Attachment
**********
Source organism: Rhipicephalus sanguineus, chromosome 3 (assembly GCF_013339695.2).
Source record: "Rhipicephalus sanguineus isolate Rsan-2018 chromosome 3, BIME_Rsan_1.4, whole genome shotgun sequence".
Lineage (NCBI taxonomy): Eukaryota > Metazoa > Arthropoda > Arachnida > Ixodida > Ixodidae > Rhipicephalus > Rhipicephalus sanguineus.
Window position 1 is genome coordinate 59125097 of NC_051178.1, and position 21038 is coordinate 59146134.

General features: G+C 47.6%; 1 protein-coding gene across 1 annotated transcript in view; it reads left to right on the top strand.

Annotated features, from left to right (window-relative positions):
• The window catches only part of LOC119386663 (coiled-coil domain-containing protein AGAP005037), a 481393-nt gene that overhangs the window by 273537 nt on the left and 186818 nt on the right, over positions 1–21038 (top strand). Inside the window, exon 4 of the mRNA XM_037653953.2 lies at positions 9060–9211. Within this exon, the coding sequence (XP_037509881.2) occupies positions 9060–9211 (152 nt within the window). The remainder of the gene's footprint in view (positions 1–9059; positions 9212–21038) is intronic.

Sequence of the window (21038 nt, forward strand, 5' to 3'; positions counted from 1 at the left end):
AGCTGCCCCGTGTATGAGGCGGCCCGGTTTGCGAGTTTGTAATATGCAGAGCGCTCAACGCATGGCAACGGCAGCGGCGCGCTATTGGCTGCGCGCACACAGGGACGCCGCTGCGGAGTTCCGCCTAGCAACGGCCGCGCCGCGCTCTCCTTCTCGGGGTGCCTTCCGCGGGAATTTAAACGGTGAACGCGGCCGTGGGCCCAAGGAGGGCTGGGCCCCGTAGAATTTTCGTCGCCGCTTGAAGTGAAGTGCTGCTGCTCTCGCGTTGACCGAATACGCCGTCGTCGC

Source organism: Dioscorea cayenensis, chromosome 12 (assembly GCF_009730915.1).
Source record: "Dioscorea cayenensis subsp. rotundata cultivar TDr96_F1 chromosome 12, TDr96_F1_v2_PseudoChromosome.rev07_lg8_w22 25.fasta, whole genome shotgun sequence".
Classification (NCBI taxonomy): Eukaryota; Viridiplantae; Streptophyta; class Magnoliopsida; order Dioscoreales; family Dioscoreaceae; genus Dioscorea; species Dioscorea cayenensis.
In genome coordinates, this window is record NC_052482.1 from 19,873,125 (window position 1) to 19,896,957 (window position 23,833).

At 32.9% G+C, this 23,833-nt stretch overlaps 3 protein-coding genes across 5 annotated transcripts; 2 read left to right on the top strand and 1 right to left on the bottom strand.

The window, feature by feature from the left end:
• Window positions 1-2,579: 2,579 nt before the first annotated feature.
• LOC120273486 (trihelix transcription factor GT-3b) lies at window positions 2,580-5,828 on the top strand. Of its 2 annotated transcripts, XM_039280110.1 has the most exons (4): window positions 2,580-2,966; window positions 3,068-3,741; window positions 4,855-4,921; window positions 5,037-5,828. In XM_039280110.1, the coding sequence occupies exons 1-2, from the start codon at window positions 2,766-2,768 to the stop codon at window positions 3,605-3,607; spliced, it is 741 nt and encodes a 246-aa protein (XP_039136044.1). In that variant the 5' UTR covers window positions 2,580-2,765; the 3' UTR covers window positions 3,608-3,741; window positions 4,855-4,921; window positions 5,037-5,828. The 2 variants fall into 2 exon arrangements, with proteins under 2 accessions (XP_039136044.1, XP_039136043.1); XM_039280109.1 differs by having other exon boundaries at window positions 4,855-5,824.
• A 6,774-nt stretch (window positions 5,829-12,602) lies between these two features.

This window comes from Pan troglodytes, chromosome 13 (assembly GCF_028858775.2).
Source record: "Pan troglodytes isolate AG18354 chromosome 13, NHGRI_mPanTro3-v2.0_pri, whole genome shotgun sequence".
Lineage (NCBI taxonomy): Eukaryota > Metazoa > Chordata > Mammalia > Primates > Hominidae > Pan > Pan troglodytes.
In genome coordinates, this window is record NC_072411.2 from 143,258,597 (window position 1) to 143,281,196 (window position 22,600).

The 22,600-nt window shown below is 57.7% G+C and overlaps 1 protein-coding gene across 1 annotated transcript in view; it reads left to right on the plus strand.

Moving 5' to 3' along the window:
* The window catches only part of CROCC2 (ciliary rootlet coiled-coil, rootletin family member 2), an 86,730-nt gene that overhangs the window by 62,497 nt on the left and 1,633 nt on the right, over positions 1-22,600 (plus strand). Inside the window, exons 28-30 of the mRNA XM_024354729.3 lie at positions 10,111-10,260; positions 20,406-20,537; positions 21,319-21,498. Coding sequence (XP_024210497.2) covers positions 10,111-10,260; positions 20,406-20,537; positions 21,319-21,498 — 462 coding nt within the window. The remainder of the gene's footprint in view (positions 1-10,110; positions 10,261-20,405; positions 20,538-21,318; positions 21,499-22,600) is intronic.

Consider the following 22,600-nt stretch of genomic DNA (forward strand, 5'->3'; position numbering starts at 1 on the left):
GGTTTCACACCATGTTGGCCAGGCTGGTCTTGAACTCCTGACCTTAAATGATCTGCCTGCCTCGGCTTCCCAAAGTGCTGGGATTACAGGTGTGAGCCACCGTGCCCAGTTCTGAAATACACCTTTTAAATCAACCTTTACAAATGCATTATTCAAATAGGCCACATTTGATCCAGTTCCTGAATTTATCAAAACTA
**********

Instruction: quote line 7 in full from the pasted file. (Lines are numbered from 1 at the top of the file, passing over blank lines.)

• The window catches only part of LOC119386663 (coiled-coil domain-containing protein AGAP005037), a 481393-nt gene that overhangs the window by 273537 nt on the left and 186818 nt on the right, over positions 1–21038 (top strand). Inside the window, exon 4 of the mRNA XM_037653953.2 lies at positions 9060–9211. Within this exon, the coding sequence (XP_037509881.2) occupies positions 9060–9211 (152 nt within the window). The remainder of the gene's footprint in view (positions 1–9059; positions 9212–21038) is intronic.